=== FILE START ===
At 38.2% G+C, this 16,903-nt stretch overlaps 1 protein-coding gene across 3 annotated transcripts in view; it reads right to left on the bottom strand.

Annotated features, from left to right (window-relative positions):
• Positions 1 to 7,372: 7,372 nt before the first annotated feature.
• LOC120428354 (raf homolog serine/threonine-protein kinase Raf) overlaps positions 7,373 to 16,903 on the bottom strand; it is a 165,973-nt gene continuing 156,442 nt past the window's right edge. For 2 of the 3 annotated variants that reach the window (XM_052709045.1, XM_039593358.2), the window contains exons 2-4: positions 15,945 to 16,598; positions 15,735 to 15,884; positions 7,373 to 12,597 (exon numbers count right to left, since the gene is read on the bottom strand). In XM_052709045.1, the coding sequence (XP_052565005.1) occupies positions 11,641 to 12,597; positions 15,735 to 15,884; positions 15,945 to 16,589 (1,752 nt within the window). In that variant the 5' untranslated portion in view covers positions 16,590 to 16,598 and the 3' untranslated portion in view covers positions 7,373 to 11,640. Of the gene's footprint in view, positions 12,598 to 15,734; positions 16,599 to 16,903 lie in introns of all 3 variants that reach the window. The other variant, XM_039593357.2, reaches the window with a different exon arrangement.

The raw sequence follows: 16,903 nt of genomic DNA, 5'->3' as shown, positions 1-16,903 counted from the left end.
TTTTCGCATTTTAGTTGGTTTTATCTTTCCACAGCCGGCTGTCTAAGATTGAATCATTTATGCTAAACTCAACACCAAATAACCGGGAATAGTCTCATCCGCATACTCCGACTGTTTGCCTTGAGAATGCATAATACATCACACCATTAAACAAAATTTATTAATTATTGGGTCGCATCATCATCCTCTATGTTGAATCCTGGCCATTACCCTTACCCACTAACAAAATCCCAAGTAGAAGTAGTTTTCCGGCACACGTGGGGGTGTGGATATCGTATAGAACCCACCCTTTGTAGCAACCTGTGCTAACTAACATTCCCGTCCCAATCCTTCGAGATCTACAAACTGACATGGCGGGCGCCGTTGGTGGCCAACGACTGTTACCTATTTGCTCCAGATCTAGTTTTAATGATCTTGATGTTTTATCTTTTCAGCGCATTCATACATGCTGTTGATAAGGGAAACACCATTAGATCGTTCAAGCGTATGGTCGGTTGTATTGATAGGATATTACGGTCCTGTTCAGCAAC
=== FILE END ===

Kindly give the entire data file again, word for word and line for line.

At 38.2% G+C, this 16,903-nt stretch overlaps 1 protein-coding gene across 3 annotated transcripts in view; it reads right to left on the bottom strand.

Annotated features, from left to right (window-relative positions):
• Positions 1 to 7,372: 7,372 nt before the first annotated feature.
• LOC120428354 (raf homolog serine/threonine-protein kinase Raf) overlaps positions 7,373 to 16,903 on the bottom strand; it is a 165,973-nt gene continuing 156,442 nt past the window's right edge. For 2 of the 3 annotated variants that reach the window (XM_052709045.1, XM_039593358.2), the window contains exons 2-4: positions 15,945 to 16,598; positions 15,735 to 15,884; positions 7,373 to 12,597 (exon numbers count right to left, since the gene is read on the bottom strand). In XM_052709045.1, the coding sequence (XP_052565005.1) occupies positions 11,641 to 12,597; positions 15,735 to 15,884; positions 15,945 to 16,589 (1,752 nt within the window). In that variant the 5' untranslated portion in view covers positions 16,590 to 16,598 and the 3' untranslated portion in view covers positions 7,373 to 11,640. Of the gene's footprint in view, positions 12,598 to 15,734; positions 16,599 to 16,903 lie in introns of all 3 variants that reach the window. The other variant, XM_039593357.2, reaches the window with a different exon arrangement.

The raw sequence follows: 16,903 nt of genomic DNA, 5'->3' as shown, positions 1-16,903 counted from the left end.
TTTTCGCATTTTAGTTGGTTTTATCTTTCCACAGCCGGCTGTCTAAGATTGAATCATTTATGCTAAACTCAACACCAAATAACCGGGAATAGTCTCATCCGCATACTCCGACTGTTTGCCTTGAGAATGCATAATACATCACACCATTAAACAAAATTTATTAATTATTGGGTCGCATCATCATCCTCTATGTTGAATCCTGGCCATTACCCTTACCCACTAACAAAATCCCAAGTAGAAGTAGTTTTCCGGCACACGTGGGGGTGTGGATATCGTATAGAACCCACCCTTTGTAGCAACCTGTGCTAACTAACATTCCCGTCCCAATCCTTCGAGATCTACAAACTGACATGGCGGGCGCCGTTGGTGGCCAACGACTGTTACCTATTTGCTCCAGATCTAGTTTTAATGATCTTGATGTTTTATCTTTTCAGCGCATTCATACATGCTGTTGATAAGGGAAACACCATTAGATCGTTCAAGCGTATGGTCGGTTGTATTGATAGGATATTACGGTCCTGTTCAGCAAC